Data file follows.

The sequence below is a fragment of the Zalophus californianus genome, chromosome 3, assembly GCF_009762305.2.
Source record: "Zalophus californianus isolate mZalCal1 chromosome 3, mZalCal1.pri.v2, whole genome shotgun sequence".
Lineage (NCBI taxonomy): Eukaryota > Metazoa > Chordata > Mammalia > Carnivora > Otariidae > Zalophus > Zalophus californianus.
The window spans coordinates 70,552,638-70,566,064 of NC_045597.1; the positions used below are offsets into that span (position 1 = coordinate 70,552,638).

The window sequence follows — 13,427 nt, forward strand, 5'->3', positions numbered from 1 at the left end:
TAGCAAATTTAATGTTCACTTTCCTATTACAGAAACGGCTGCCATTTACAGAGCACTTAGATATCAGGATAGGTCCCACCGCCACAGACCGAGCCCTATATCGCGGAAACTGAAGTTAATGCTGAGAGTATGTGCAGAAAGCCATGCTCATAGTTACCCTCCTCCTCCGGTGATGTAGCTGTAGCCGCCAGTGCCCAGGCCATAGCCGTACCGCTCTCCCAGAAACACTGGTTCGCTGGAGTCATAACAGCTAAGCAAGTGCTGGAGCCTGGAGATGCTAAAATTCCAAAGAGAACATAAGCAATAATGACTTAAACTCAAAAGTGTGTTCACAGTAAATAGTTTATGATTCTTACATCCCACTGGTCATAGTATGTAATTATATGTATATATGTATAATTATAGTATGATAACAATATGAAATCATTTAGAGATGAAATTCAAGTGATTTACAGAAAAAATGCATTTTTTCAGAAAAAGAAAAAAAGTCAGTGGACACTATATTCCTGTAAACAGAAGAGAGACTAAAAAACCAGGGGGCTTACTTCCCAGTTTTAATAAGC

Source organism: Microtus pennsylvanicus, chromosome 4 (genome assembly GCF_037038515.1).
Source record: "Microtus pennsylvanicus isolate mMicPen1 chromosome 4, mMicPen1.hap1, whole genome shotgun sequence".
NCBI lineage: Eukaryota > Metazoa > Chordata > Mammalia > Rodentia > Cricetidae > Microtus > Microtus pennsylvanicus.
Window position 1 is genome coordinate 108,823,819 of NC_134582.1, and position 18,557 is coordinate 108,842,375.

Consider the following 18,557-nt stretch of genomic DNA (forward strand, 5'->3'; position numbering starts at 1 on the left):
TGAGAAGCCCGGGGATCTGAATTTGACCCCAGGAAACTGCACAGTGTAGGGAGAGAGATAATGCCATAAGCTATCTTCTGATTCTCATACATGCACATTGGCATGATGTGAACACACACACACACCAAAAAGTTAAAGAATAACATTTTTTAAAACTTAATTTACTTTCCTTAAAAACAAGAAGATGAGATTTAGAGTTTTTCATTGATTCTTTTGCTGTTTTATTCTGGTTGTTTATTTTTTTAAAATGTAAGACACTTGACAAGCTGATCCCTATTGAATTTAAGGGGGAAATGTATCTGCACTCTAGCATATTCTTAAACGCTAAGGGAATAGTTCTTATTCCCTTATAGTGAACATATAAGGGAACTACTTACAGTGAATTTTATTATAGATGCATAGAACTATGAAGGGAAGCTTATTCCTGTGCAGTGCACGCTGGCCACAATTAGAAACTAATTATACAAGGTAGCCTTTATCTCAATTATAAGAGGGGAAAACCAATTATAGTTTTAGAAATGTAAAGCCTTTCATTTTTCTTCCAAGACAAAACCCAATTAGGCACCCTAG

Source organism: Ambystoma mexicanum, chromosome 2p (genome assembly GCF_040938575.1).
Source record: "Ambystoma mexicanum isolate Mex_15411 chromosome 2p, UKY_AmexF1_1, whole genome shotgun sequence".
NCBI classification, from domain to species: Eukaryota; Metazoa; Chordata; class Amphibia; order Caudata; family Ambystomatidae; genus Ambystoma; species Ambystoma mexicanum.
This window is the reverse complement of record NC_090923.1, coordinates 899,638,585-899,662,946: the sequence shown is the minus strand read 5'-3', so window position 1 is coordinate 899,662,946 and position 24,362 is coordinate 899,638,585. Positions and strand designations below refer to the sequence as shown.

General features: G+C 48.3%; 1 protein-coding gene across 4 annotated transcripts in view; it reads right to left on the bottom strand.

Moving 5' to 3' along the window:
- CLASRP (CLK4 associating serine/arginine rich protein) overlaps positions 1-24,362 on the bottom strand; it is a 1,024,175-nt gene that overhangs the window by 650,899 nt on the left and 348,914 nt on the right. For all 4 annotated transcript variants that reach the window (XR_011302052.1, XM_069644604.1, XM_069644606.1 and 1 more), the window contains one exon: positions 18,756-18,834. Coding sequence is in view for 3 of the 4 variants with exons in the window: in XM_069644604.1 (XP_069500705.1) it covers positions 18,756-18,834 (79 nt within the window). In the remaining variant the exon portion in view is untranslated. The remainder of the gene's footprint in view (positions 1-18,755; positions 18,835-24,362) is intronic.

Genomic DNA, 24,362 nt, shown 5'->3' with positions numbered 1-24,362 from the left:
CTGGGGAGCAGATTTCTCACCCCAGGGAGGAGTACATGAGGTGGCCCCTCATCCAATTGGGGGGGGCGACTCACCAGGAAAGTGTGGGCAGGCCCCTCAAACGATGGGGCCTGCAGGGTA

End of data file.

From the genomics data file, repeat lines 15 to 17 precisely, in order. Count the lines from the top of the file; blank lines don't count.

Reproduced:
NCBI classification, from domain to species: Eukaryota; Metazoa; Chordata; class Amphibia; order Caudata; family Ambystomatidae; genus Ambystoma; species Ambystoma mexicanum.
This window is the reverse complement of record NC_090923.1, coordinates 899,638,585-899,662,946: the sequence shown is the minus strand read 5'-3', so window position 1 is coordinate 899,662,946 and position 24,362 is coordinate 899,638,585. Positions and strand designations below refer to the sequence as shown.

General features: G+C 48.3%; 1 protein-coding gene across 4 annotated transcripts in view; it reads right to left on the bottom strand.